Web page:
On Measuring the Similarity of Network Hosts: Pitfalls, New Metrics, and Empirical Analyses

Scott Coull, Fabian Monrose, and Michael Bailey
As the scale of network data grows, network operators are increasingly turning to automated methods for data analysis. Underpinning these methods are distance metrics that capture a notion of similarity between objects. In this paper, we explore common pitfalls encountered when developing such metrics for network host behavior, and propose new metrics that incorporate semantic and long-term temporal information. Empirical evaluations show that our new metrics capture intuitive and robust notions of behavior among hosts.

SWIRL: A Scalable Watermark to Detect Correlated Network Flows

Amir Houmansadr and Nikita Borisov
Flow watermarks are active traffic analysis techniques that help establish a causal connection between two network flows. We design SWIRL, a scalable watermark that is invisible and robust to packet losses. SWIRL is the first watermark that is practical to use for large-scale traffic analysis. By using a flow-dependent approach, SWIRL is also resistant to multi-flow attacks. We also propose a novel application of watermarks to protect from congestion attacks on Tor.

Session 8: Real-World Security: Cloud Computing, Biometrics, and Humans

SPARE: Replicas on Hold

Tobias Distler, Ivan Popov, Wolfgang Schroder-Preikschat, Hans P. Reiser, and Ruediger Kapitza,
The paper presents SPARE, a cloud-aware approach that harnesses virtualization to reduce the resource demand of Byzantine fault-tolerant replication and to provide efficient support for proactive recovery. During fault-free operation, only the minimum number of replicas actively process requests, while all other replicas remain passive. By activating those replicas only in case of faults, SPARE saves 21-32% of CPU, memory, and power compared to a traditionally-replicated system.

Efficient Privacy-Preserving Biometric Identification

Yan Huang, Lior Malka, David Evans, and Jonathan Katz
This paper presents an efficient matching protocol that can be used in many privacy-preserving biometric identification systems, including a practical privacy-preserving fingerprint matching system. It presents a more efficient protocol for computing the Euclidean distances, optimized circuits for finding the closest match from a set, and a new backtracking protocol that uses the by-product of evaluating a garbled circuit to enable efficient oblivious information retrieval.

Usability Testing a Malware-Resistant Input Mechanism

Alana Libonati, Jonathan M. McCune, and Michael K. Reiter
We report the results of a usability study of Bumpy, a system that enables a user to provide secret inputs to remote web servers without trusting the computer on which she types those inputs. We evaluate the originally proposed Bumpy design and several new alternatives in a user study involving 85 participants, each of whom utilized one of these designs for roughly four months to protect her password entries to a university course web page.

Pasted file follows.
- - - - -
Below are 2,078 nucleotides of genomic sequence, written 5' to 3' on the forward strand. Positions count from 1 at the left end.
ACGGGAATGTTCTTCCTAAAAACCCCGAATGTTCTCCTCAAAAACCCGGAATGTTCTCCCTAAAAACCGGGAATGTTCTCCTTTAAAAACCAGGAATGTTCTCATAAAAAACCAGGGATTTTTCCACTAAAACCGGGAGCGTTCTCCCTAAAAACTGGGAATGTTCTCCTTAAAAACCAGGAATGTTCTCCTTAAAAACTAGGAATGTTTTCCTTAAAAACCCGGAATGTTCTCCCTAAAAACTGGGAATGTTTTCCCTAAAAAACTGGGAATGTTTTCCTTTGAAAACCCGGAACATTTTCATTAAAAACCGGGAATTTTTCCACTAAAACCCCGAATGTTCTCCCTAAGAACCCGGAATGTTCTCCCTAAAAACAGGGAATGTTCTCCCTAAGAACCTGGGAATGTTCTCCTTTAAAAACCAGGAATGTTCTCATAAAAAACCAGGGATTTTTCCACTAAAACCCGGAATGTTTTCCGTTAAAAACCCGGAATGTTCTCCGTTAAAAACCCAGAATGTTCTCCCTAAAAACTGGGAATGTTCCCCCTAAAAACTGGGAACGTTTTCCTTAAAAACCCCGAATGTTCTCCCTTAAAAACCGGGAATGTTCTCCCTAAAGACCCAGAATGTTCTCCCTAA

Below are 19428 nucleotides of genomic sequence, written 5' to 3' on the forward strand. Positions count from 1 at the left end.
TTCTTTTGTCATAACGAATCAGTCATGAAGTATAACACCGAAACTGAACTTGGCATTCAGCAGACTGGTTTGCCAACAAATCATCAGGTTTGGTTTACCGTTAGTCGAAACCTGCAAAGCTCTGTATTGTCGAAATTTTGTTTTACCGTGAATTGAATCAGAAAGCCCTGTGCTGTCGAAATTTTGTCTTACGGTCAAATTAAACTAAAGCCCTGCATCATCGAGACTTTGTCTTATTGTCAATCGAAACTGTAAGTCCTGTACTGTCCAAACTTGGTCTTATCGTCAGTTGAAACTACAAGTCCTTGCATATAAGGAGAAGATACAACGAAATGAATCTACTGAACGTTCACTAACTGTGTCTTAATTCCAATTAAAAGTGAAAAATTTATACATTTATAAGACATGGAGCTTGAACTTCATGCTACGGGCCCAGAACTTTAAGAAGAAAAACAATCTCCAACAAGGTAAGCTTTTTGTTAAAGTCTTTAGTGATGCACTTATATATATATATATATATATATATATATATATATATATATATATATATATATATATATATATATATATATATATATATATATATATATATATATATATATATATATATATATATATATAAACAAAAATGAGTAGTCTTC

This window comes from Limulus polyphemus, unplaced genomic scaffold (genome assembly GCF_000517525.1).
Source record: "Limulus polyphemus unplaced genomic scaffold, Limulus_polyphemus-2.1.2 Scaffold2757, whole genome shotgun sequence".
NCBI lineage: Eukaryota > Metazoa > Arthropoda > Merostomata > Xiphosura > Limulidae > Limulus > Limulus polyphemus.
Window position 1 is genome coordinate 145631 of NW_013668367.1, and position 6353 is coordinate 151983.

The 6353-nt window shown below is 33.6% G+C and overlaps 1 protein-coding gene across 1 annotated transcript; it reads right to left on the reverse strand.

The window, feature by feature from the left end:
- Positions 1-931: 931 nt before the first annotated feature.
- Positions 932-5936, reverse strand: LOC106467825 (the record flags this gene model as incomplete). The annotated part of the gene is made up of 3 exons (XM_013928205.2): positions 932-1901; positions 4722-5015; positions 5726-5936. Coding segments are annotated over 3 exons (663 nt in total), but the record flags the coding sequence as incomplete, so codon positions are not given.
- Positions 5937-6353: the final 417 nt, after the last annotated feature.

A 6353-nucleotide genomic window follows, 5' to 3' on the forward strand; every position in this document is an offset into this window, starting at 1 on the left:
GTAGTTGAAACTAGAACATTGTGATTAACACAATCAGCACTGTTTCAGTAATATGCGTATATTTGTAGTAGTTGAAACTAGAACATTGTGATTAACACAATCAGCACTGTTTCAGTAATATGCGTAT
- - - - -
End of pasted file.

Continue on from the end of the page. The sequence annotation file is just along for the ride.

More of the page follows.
Session 9: Privacy

Tracker: Security and Privacy for RFID-based Supply Chains

Erik-Oliver Blass, Kaoutar Elkhiyaoui, Refik Molva
Tracker is a protocol for object genuineness verification in RFID-based supply chains. Tracker securely identifies legitimate paths objects/tags take through supply chains. Tracker provides privacy: adversaries cannot learn details about objects' paths and cannot trace objects. Tracker protocol is based on a combination of polynomial signatures with homomorphic encryption whereby tags are not required to perform any computation but only to store a few bytes such as EPC tags.

PiOS: Detecting Privacy Leaks in iOS Applications

Manuel Egele, Christopher Kruegel, Engin Kirda, and Giovanni Vigna
iOS applications have access to a plethora of private user information stored on the iPhone. Our system, PiOS, applies binary static analysis to identify applications that violate a user's privacy by leaking this information. The predominant use of Objective-C to create these applications requires PiOS to handle the dynamic aspects (e.g., dynamic method-calls) of the ObjC runtime. Our evaluation of PiOS on 1,400 applications shows that many programs read and transmit sensitive data (e.g., deviceIds, geo-location).

Privacy-Preserving Aggregation of Time-Series Data

Elaine Shi, T-H. Hubert Chan, Eleanor Rieffel, Richard Chow, and Dawn Song
We propose algorithms that allow an untrusted aggregator to learn aggregate statistics of a population, without harming each individual's privacy. Our construction allows multiple participants to continually upload noisy encryptions of their values to the aggregator, who can periodically evaluate (noisy) sums and distributions, without learning anything unintended. We guarantee the differential privacy of each participant, even when a subset of the participants may be compromised.